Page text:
Flavorist/Flavor Chemist

One of the most exciting fields of study within the discipline of food science is that of food flavoring. A type of food chemist, a food flavorist, or flavor chemist studies the chemical makeup of foods in order to improve their flavor. A most delicious career for a food scientist. Flavorists often work within “flavor houses” of food processing and manufacturing companies. Some flavor chemists may also work in industry research facilities, though. While it may seem like a fun and whimsical profession, flavorists often undergo extensive seven-year apprenticeships to become members of the Society of Flavor Chemists before becoming officially employed in the industry.

A with all food science career paths, wages for flavorists can differ depending on your exact terms of employment. Still, PayScale reports the average salary to be more than $61,000.

Sensory Scientist

Another intriguing opportunity in the world of food science is the sub-field of sensory science. Sensory scientists explore how humans interact with food on a sensory level, including taste, touch, sound, appearance, and texture. Their research helps food companies and manufacturers produce food items that are appealing to consumers and all of their senses. Though it is a unique and fun career path, sensory science is a legitimate area of study with real employment opportunities. Sensory scientists usually have a minimum of a bachelor’s degree in food science or a related field. Some hold advanced degrees or professional certificates such as the Applied Sensory and Consumer Science certificate available from the University of California- Davis, for example.

Sensory scientists are some of the higher-paid types of food scientists. PayScale reports the average earnings for this occupation to be just over $82,000 annually.

Food Engineer

You may think of food science and engineering as very different fields of study. The occupation of a food engineer marries these two disciplines, however. Food engineers create systems for effectively and efficiently handling food and food products. They work within every step of the process for harvesting and delivering food to consumers, from producing food products to storage and packaging food safely prior to distribution. Food engineers usually work for private food companies and manufacturers, but some may find work with government agencies and non-profits as well.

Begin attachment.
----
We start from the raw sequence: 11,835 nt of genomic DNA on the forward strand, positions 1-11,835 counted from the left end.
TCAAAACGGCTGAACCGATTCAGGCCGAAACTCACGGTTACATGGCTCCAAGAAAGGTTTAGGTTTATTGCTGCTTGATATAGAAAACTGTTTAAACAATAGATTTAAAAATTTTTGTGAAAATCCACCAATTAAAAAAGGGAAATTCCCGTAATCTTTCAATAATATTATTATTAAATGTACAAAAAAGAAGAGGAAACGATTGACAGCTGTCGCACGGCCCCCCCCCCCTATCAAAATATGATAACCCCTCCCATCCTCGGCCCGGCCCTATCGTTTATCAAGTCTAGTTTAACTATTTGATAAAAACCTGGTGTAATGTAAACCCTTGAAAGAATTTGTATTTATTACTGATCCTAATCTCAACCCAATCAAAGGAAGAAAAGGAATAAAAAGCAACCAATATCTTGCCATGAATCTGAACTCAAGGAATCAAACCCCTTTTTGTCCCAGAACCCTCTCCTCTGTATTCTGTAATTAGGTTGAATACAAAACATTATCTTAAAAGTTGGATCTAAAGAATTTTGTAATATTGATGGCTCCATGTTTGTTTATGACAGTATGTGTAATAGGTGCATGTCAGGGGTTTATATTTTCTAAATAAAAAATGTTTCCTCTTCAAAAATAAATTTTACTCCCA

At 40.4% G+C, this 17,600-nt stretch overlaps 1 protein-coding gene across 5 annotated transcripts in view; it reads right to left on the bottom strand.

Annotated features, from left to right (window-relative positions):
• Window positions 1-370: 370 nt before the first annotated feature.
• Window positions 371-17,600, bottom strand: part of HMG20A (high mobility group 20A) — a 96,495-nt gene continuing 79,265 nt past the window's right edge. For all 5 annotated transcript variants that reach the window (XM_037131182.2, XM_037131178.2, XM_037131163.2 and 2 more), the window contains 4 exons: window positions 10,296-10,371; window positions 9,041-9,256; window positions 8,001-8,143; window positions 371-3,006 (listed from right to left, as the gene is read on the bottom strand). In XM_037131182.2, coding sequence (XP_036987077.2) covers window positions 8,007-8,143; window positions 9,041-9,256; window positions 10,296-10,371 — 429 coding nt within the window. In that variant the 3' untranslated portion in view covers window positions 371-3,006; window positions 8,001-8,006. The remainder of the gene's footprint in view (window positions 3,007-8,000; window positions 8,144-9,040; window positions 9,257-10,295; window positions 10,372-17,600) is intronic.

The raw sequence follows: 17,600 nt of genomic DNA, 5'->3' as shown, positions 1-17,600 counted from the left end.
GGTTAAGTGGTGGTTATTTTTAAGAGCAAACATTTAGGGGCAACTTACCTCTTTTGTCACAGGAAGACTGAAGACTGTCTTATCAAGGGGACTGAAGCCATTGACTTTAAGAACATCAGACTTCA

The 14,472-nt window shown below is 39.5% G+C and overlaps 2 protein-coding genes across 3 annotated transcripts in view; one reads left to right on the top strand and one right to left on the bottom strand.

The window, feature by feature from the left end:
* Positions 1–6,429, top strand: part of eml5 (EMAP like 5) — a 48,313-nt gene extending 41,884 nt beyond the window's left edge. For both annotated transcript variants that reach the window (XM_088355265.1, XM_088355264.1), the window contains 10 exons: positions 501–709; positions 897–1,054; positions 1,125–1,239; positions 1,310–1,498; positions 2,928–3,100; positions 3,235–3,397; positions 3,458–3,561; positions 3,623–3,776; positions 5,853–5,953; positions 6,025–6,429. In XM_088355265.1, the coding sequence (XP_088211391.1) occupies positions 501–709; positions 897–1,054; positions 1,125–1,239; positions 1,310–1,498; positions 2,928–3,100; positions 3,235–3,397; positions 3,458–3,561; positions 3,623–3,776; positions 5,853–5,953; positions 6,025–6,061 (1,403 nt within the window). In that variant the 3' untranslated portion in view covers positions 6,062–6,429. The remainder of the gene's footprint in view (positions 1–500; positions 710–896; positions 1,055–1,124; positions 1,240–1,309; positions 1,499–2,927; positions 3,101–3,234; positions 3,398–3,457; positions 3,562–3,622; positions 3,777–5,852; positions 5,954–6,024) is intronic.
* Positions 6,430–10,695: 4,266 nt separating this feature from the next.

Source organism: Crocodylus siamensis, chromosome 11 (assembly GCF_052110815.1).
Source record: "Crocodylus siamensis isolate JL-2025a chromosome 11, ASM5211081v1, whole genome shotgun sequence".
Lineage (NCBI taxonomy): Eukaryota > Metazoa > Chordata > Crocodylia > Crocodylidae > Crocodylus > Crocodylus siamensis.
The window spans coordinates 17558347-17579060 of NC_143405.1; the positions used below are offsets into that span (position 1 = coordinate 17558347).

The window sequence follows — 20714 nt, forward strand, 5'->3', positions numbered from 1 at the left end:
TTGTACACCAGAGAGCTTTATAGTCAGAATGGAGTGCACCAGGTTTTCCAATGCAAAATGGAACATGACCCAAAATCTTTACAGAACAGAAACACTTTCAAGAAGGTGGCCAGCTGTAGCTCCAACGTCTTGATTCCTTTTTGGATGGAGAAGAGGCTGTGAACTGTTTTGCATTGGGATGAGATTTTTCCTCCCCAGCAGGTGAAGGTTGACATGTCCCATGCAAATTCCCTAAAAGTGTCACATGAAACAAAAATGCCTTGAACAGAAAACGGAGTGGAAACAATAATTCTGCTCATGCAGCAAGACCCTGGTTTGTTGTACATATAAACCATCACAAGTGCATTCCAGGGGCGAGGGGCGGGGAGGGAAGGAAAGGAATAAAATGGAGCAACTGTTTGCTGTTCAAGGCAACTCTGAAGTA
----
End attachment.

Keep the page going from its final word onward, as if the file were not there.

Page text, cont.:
Like other types of engineers, food engineers are well-compensated for their work. According to PayScale, these types of food science professionals make an average salary of over $77,000.

Food Marketer

Though not a food science occupation exactly, the role of a food marketer is a closely related position that students may consider, especially if they’re interested in the business side of food. Food marketers are hired by private food companies to help advertise and promote their food products. These professionals create complex marketing campaigns for food brands that may include product packaging, television commercials, online advertisements, social media campaigns and more. Their primary role is to convince consumers to purchase certain food products when they go to the grocery store or fast-food restaurants, for example.

Food marketers may hold a degree in business or marketing, whether at the bachelor’s or master’s level. Some prospective food marketers may hold a minor in food science or a related field as well, or they may pursue a professional certification from a university or industry-related organization.

A food marketer’s salary can vary significantly depending on where they live and work as well as other factors like educational background and training, for instance. PayScale reports that graduates of Bachelor of Business Administration programs with a specialty in Food Marketing earn almost $80,000 per year on average.

With one of these great jobs in food science, you can work for a non-profit organization, a conglomeration of farmers, television networks, government agencies, or a host of other employers. Before choosing a minor or a concentration in college, it’s a good idea to look into some of the common (and not-so-common) types of jobs with a degree in food science to decide exactly what you should study.